2019-02-16 16:59



I am writing some json results in files in PHP on shared hosting (fwrite).

Then I read those files to extract json results (file_get_contents).

It happens some times (maybe one out of more than one thousand) that when I read this file it appears truncated: I can only read a multiple of the first 32768 bytes of the file.

I added some code to copy/paste the file I am reading in case the json string is not valid, and I then get 2 different files: the original one was correctly written as it contains a valid json string and the copied one contains only the beginning of the original one and has a size of x*32768 bytes.

Would you have any idea of what could be the problem and how to solve this? (I don't know how to investigate further)

Thank you

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  • dream3323 dream3323 2年前

    As suggested by @UlrichEckhardt comment, it was due to read / write concurrency problem. I was trying to read a file that was being writen. I solved this by just waiting before trying to read the file again

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  • doupu2722 doupu2722 2年前

    Without example code it is impossible to give a 'fix my code' answer, but when doing file write/read sort of programming, you should follow a simple process (which, from the description, is missing one fairly critical step!)

    First, write to a TEMP file (you are writing to a file, but it is important here to write to a TEMP file - otherwise, you could have race conditions....... ;);

    an easy way to do that in php

    $yourData = "whateverYourDataIs....";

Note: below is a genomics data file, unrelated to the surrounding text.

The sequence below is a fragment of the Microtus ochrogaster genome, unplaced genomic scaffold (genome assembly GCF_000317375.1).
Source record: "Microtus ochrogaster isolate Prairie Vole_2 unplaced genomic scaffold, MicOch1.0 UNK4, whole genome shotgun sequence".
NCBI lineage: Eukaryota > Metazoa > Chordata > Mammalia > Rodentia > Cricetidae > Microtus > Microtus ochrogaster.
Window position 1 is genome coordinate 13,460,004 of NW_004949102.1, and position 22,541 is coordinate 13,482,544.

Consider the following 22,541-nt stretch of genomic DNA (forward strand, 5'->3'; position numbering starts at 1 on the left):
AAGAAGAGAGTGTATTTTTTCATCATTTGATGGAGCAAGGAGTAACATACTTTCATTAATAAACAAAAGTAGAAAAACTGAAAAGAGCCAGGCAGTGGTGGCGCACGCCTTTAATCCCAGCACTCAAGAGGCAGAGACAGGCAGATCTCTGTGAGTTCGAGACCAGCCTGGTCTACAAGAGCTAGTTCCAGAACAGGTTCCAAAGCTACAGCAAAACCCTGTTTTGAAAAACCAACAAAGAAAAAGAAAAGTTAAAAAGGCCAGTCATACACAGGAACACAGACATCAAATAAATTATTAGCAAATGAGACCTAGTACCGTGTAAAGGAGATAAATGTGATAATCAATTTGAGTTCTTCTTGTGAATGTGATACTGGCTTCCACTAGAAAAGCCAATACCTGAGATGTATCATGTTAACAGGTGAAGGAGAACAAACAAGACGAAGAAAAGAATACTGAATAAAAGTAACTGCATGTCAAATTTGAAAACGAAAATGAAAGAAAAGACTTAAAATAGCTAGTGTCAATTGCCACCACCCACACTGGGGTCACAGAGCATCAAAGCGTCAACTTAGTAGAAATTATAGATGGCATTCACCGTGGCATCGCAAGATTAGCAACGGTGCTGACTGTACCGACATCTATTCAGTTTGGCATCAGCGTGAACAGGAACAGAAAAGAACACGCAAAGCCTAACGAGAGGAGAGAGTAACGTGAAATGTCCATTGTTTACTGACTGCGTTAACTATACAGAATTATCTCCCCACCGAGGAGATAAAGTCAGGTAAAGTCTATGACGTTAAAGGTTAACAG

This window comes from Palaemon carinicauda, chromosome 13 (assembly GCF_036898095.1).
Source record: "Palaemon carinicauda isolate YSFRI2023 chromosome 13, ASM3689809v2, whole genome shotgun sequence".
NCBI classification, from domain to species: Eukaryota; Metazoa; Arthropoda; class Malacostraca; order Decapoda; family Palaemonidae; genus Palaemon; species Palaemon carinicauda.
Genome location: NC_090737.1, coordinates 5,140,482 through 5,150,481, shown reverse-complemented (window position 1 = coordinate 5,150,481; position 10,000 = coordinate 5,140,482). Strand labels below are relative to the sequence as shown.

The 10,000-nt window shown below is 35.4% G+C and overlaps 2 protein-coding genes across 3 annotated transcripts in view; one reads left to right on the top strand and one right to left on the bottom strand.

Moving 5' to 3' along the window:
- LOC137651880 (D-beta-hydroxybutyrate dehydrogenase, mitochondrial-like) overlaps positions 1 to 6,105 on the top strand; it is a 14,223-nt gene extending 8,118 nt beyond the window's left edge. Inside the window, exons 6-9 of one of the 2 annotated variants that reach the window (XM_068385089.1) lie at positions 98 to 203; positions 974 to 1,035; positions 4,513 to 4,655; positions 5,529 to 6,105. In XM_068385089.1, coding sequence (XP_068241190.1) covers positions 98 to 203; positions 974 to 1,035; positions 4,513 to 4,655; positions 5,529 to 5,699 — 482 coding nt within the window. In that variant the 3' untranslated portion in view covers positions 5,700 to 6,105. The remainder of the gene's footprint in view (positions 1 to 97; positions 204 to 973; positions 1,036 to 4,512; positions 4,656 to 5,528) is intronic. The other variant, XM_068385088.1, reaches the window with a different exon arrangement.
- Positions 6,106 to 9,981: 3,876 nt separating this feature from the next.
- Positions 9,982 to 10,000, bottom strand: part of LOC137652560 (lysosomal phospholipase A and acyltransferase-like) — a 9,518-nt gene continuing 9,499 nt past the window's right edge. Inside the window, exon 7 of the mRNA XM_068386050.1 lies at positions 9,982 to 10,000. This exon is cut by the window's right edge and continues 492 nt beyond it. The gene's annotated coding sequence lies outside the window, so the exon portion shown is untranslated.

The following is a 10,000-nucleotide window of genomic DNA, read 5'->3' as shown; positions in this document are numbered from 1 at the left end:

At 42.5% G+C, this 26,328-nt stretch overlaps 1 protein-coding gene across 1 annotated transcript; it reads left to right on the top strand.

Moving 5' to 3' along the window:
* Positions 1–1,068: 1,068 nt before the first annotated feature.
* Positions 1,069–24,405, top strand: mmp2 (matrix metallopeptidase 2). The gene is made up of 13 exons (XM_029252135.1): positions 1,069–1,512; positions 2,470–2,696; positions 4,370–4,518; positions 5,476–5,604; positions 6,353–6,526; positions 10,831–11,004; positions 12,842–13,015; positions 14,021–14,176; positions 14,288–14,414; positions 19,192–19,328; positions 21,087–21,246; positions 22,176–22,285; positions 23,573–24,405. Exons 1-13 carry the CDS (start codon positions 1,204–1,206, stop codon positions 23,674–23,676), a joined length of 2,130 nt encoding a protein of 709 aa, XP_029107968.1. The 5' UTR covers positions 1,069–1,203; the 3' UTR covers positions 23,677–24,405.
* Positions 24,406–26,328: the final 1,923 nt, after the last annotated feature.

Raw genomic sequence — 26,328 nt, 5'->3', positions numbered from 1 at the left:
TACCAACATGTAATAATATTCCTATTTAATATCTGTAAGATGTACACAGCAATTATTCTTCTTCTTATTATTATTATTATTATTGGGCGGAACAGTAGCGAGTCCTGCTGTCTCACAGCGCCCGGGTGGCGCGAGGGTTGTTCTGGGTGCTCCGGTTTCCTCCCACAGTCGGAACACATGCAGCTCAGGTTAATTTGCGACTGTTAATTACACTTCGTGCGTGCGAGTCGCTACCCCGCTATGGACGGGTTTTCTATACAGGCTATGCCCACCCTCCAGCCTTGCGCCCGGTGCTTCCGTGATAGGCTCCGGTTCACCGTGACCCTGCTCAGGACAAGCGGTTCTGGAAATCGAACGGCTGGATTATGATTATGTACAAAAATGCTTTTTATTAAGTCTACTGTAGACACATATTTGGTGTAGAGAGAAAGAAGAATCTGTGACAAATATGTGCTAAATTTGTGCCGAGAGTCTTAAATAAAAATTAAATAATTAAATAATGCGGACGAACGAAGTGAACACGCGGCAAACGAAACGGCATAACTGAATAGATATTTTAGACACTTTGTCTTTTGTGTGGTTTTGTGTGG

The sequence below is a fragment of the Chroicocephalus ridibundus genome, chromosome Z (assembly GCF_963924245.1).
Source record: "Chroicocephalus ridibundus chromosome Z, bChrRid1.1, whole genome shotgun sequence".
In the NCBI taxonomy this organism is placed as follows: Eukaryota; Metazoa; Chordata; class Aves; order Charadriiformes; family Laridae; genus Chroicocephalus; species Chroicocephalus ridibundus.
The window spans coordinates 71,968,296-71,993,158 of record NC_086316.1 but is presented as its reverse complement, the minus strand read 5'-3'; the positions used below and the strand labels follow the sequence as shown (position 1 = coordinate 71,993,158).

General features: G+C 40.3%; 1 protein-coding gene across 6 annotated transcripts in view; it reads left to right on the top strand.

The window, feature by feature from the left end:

$goodfilename = 'whateverYourGoodFileNameIsForYourData.json';
    $tempfilename = 'tempfile' . time(); // MANY ways to do this (lots of SO posts on it - just get a unique name every time you write ('unique' may not be needed if you only occasionally do a write, but it is a good safety measure to avoid collisions and time() works for many programs.)
    // Now, use $tempfilename in your fwrite.
    $fwrite = fwrite($tempfilename,$yourData);
    if ($fwrite === false) { 
        // the write failed, so do whatever 'error' function you may need
        // since it failed, there should be no file, but not a bad idea to attempt to delete it
        unlink ($tempfile);
    else {
        // the write succeeded, so let's do a 'sanity check' on the file to make sure it is good JSON (this is a 'paranoid' check, but "better safe than sorry", right?)
            // we know the file is good JSON, so now RENAME (this is really fast, so collisions are almost impossible)  NOTE: see http://php.net/manual/en/function.rename.php comments for some potential challenges and workarounds if you have trouble with rename.
        // Now, the GOOD file will contain your new data - and those read issues are gone! (though never say 'never' - it may be possible, but very unlikely!)  

    This may/not be your issue directly and you will have to suit this to fit your code, but as a safety factor - and a good way to avoid collisions, it should give you ~100% read success, which I believe is what you are after!)

    If this doesn't help, then some direct code will be needed to provide a more complete answer.

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